Super 3G Could Arrive Within 3 Years

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Amid growing interest in alternative technologies, such as DVB-H and WiMAX, 3G is set to fight back with 3G LTE, or ‘Super 3G’, which could dramatically enhance the capabilities of 3G networks from 2009, according to a new report from Analysys. HSPA (high-speed packet access) and MBMS (multimedia broadcast and multicast service) bring important capability enhancements to W-CDMA. However, they do not match broadcasting technologies (such as DVB-H) or broadband wireless access (such as WiMAX) for delivering mobile TV, Internet access and other important services.

3G may need a major leap forward in capabilities to remain competitive. The relatively little-known 3G LTE (Long-Term Evolution) standard, often termed ‘Super 3G’, may provide the necessary breakthrough, to support a range of new services from 2009.


By adopting many of the same techniques as alternative wireless technologies, such as WiMAX, 3G LTE is aiming to achieve a peak downlink data rate of 100Mbit/s, an increase in capacity of three to five times compared to HSPA (in the same bandwidth) and latency as low as 20ms. While its performance in a real network implementation remains to be seen, such capabilities have the potential to enable some significant new service opportunities.

Fixed-mobile substitution, when customers cease using fixed voice services altogether, is a great opportunity for mobile-only operators. However, the need to be competitive with DSL, in terms of performance and pricing, places great demands on wireless technology. HSPA does not achieve the capacity, latency or cost per Mbyte needed to compete head-on with fixed DSL services. But according to report co-author Mark Heath, “3G LTE could bring the step change needed for mobile operators to offer a realistic alternative to fixed services.”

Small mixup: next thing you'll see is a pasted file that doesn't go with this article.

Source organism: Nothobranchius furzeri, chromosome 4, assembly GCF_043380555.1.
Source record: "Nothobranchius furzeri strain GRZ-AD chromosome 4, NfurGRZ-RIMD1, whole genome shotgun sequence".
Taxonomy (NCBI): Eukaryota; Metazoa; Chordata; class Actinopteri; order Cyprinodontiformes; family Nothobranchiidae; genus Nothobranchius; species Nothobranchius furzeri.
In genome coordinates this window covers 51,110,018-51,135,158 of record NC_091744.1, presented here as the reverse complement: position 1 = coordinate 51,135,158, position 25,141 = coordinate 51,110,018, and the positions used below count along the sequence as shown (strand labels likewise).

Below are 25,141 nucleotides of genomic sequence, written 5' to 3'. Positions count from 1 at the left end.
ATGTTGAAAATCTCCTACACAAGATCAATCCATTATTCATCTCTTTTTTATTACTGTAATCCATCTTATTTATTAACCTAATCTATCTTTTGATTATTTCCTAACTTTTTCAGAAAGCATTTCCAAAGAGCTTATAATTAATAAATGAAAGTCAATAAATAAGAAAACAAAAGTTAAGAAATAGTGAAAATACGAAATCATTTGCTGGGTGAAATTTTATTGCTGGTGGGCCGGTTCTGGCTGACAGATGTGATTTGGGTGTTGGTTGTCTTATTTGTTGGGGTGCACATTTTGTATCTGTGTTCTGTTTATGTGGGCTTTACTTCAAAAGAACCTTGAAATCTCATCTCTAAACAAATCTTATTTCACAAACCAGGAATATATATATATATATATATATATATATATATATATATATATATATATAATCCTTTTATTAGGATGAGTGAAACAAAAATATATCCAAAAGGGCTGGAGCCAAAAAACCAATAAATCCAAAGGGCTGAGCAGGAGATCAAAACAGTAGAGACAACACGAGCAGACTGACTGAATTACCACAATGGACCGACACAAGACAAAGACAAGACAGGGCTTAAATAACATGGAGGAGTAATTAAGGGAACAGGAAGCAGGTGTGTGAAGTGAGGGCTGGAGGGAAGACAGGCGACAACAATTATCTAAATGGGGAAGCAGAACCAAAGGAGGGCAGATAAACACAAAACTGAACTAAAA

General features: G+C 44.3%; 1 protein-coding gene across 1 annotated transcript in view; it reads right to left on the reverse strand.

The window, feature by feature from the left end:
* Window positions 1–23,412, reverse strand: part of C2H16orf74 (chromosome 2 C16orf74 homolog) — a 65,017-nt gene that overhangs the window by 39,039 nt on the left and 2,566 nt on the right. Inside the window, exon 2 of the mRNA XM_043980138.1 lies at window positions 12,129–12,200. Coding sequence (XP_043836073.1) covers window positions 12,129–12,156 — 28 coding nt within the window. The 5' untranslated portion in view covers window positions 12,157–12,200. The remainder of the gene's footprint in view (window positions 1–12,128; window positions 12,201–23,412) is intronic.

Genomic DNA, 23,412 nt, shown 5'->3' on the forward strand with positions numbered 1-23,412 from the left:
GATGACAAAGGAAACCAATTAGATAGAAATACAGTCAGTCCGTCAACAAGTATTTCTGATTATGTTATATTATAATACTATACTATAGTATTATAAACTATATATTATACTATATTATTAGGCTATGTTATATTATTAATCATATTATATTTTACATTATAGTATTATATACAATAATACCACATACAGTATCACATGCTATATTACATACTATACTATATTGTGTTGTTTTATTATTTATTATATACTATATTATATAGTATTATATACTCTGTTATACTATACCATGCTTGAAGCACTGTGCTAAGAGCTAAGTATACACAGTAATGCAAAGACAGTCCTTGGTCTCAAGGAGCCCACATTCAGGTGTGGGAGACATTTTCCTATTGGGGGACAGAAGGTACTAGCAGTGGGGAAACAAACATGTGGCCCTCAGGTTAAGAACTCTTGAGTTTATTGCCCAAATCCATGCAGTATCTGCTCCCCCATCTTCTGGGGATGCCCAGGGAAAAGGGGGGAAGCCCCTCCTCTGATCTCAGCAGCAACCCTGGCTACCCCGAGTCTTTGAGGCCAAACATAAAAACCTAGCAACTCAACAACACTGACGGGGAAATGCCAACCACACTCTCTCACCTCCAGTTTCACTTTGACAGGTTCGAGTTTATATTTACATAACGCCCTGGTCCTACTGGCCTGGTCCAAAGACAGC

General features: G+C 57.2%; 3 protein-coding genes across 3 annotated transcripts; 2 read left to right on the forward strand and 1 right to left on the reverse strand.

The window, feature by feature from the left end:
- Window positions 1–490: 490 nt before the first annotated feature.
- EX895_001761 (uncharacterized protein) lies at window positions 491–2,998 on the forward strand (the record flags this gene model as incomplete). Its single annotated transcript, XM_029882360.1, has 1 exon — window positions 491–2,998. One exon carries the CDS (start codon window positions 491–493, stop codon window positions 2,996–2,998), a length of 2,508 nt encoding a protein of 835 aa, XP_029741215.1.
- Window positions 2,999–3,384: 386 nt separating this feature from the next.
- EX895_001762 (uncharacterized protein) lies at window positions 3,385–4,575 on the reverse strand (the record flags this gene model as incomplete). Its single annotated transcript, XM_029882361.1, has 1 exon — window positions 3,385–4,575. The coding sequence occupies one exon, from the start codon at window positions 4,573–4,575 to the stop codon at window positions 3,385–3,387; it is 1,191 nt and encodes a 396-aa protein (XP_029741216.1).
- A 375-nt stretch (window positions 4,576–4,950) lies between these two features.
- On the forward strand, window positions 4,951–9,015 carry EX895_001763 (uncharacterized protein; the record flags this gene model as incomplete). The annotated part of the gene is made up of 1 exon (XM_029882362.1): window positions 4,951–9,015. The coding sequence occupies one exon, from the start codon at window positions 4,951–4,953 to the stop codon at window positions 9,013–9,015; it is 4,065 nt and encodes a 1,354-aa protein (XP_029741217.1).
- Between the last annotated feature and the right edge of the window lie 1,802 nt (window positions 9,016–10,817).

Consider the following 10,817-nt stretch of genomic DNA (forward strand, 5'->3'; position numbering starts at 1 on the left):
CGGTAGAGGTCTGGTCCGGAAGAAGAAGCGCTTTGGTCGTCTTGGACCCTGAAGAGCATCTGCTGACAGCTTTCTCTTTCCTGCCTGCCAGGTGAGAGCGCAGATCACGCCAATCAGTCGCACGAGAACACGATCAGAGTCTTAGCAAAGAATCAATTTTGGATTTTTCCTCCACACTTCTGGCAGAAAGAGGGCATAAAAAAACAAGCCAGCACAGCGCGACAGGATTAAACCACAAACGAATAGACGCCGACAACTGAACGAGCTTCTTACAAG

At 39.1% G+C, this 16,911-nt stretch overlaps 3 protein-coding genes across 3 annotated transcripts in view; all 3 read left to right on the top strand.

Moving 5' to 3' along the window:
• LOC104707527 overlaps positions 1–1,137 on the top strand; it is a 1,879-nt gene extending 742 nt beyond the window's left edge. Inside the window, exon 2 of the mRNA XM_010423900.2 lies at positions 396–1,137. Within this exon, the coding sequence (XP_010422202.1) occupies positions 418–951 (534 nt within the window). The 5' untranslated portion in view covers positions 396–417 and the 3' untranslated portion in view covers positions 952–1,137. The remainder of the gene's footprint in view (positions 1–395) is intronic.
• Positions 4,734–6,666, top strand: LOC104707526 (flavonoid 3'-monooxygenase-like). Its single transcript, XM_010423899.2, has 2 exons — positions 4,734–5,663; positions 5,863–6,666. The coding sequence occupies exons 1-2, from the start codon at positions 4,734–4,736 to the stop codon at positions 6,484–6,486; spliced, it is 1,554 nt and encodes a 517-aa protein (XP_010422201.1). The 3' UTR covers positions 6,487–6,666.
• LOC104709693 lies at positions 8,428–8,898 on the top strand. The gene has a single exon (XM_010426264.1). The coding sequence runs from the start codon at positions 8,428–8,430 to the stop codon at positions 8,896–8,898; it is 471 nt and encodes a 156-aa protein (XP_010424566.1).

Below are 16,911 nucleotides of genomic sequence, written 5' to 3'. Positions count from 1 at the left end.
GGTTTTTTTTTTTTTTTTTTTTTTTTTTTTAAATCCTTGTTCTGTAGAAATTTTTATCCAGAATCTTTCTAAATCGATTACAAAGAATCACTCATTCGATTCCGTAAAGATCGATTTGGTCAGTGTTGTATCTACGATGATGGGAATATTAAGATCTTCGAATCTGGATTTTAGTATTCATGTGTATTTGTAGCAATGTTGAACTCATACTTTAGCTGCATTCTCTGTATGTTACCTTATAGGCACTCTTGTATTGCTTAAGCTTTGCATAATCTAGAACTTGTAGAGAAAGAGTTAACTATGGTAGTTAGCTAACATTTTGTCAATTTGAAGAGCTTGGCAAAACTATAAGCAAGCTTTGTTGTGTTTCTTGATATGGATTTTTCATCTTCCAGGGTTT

Mobile TV and video are increasingly seen by mobile operators as ‘must have’ services. However, by the time the majority of users have migrated to 3G networks, HSPA will only be able to support a few minutes of unicast viewing per day. Moreover, within the confines of current 3G paired-frequency allocations, the MBMS broadcasting capability will only support a small number of channels compared to DVB-H. But, as Mark Heath points out, “3G LTE could enable mobile operators to offer an attractive mix of broadcast and unicast content without needing DVB-H.”

The advent of 3G LTE could also make cellular VoIP (voice over IP) commercially viable for the first time. VoIP could bring major benefits for mobile operators, including cost savings and the ability to integrate voice and multimedia services. “While there is insufficient rationale for using VoIP over HSPA, due to IP overheads, there may be a compelling case with 3G LTE,” says Heath.

Although 3G LTE could revolutionise the capabilities of 3G networks, there are some important challenges to overcome. According to report co-author Alastair Brydon, “The full benefits of 3G LTE will only be achieved if mobile operators are able to use it in 20MHz of bandwidth, which will require new spectrum allocations.” This means that mobile operators will need to secure additional spectrum, such as the GSM extension band, and ensure that other technologies or new entrants do not get access to this valuable spectrum. “While 3G LTE is being designed to minimise the cost of upgrades for mobile networks, there are still great uncertainties over the investments that operators will need to make, in terms of network infrastructure and spectrum,” says Brydon. The 3G community will need to address these uncertainties quickly if it is to build momentum in 3G LTE.